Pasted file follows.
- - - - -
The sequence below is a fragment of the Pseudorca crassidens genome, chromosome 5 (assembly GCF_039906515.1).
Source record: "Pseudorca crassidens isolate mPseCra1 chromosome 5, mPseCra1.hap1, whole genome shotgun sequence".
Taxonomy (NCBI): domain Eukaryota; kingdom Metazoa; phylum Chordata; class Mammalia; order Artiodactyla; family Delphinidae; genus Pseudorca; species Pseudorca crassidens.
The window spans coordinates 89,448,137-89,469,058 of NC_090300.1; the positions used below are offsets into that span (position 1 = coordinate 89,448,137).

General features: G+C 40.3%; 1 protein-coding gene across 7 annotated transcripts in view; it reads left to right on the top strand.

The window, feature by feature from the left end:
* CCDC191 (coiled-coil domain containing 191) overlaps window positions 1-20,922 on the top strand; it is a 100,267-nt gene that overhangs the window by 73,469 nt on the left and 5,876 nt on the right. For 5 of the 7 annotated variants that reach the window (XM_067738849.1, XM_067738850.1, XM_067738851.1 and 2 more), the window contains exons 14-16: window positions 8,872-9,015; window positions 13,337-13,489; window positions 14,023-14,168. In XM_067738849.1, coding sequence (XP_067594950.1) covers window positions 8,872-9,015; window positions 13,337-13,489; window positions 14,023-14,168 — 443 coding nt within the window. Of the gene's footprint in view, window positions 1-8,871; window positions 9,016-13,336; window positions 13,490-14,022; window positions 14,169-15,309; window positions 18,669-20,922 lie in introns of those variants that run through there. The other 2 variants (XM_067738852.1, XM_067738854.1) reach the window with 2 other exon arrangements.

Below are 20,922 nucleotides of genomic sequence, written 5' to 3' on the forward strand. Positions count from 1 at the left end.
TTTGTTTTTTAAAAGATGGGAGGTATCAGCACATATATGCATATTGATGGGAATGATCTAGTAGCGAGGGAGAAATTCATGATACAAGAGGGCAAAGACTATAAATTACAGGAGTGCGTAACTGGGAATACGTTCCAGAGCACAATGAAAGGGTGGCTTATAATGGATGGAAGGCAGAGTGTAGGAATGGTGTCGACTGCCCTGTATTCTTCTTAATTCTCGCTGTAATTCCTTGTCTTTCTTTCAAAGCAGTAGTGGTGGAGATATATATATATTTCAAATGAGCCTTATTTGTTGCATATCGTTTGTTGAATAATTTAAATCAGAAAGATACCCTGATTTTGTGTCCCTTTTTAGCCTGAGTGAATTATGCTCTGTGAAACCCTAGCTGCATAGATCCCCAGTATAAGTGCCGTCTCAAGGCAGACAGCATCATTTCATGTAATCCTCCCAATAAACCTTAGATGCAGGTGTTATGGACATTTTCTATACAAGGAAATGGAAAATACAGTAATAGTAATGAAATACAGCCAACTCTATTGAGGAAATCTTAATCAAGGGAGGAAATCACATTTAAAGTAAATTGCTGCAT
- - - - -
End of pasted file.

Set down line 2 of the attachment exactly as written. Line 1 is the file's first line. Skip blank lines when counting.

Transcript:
Source record: "Pseudorca crassidens isolate mPseCra1 chromosome 5, mPseCra1.hap1, whole genome shotgun sequence".